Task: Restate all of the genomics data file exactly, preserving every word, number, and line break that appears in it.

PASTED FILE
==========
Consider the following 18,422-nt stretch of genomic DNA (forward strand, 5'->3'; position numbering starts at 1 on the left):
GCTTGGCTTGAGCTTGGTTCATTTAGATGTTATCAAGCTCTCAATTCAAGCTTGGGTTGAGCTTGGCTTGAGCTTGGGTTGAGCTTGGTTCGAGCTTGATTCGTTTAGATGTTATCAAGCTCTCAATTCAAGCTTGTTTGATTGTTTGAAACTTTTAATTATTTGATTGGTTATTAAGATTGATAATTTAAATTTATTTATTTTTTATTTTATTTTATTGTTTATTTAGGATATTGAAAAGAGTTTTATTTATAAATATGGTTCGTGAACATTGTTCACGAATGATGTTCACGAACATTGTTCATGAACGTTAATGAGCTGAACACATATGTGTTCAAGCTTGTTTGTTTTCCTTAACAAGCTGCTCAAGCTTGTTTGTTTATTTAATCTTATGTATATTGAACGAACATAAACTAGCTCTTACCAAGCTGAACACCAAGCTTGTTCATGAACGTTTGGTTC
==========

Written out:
Consider the following 18,422-nt stretch of genomic DNA (forward strand, 5'->3'; position numbering starts at 1 on the left):
GCTTGGCTTGAGCTTGGTTCATTTAGATGTTATCAAGCTCTCAATTCAAGCTTGGGTTGAGCTTGGCTTGAGCTTGGGTTGAGCTTGGTTCGAGCTTGATTCGTTTAGATGTTATCAAGCTCTCAATTCAAGCTTGTTTGATTGTTTGAAACTTTTAATTATTTGATTGGTTATTAAGATTGATAATTTAAATTTATTTATTTTTTATTTTATTTTATTGTTTATTTAGGATATTGAAAAGAGTTTTATTTATAAATATGGTTCGTGAACATTGTTCACGAATGATGTTCACGAACATTGTTCATGAACGTTAATGAGCTGAACACATATGTGTTCAAGCTTGTTTGTTTTCCTTAACAAGCTGCTCAAGCTTGTTTGTTTATTTAATCTTATGTATATTGAACGAACATAAACTAGCTCTTACCAAGCTGAACACCAAGCTTGTTCATGAACGTTTGGTTC